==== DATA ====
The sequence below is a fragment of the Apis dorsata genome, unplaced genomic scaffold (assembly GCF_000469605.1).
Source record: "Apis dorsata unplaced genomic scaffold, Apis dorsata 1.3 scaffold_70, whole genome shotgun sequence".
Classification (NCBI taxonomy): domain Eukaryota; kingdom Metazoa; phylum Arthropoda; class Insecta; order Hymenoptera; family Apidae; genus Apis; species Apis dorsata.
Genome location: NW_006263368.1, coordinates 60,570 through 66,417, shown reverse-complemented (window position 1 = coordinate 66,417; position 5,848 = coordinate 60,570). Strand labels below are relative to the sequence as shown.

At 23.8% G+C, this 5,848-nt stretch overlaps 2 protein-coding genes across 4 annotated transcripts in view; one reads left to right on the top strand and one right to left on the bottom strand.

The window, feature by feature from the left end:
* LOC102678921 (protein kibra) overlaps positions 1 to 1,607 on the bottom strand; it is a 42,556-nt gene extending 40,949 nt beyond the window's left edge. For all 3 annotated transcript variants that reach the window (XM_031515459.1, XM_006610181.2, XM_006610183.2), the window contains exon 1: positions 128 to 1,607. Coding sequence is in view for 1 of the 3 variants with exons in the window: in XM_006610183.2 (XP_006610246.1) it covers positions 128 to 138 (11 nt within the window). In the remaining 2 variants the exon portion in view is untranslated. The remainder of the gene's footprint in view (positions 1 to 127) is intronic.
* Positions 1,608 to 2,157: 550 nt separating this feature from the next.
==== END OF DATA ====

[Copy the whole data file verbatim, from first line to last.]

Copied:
The sequence below is a fragment of the Apis dorsata genome, unplaced genomic scaffold (assembly GCF_000469605.1).
Source record: "Apis dorsata unplaced genomic scaffold, Apis dorsata 1.3 scaffold_70, whole genome shotgun sequence".
Classification (NCBI taxonomy): domain Eukaryota; kingdom Metazoa; phylum Arthropoda; class Insecta; order Hymenoptera; family Apidae; genus Apis; species Apis dorsata.
Genome location: NW_006263368.1, coordinates 60,570 through 66,417, shown reverse-complemented (window position 1 = coordinate 66,417; position 5,848 = coordinate 60,570). Strand labels below are relative to the sequence as shown.

At 23.8% G+C, this 5,848-nt stretch overlaps 2 protein-coding genes across 4 annotated transcripts in view; one reads left to right on the top strand and one right to left on the bottom strand.

The window, feature by feature from the left end:
* LOC102678921 (protein kibra) overlaps positions 1 to 1,607 on the bottom strand; it is a 42,556-nt gene extending 40,949 nt beyond the window's left edge. For all 3 annotated transcript variants that reach the window (XM_031515459.1, XM_006610181.2, XM_006610183.2), the window contains exon 1: positions 128 to 1,607. Coding sequence is in view for 1 of the 3 variants with exons in the window: in XM_006610183.2 (XP_006610246.1) it covers positions 128 to 138 (11 nt within the window). In the remaining 2 variants the exon portion in view is untranslated. The remainder of the gene's footprint in view (positions 1 to 127) is intronic.
* Positions 1,608 to 2,157: 550 nt separating this feature from the next.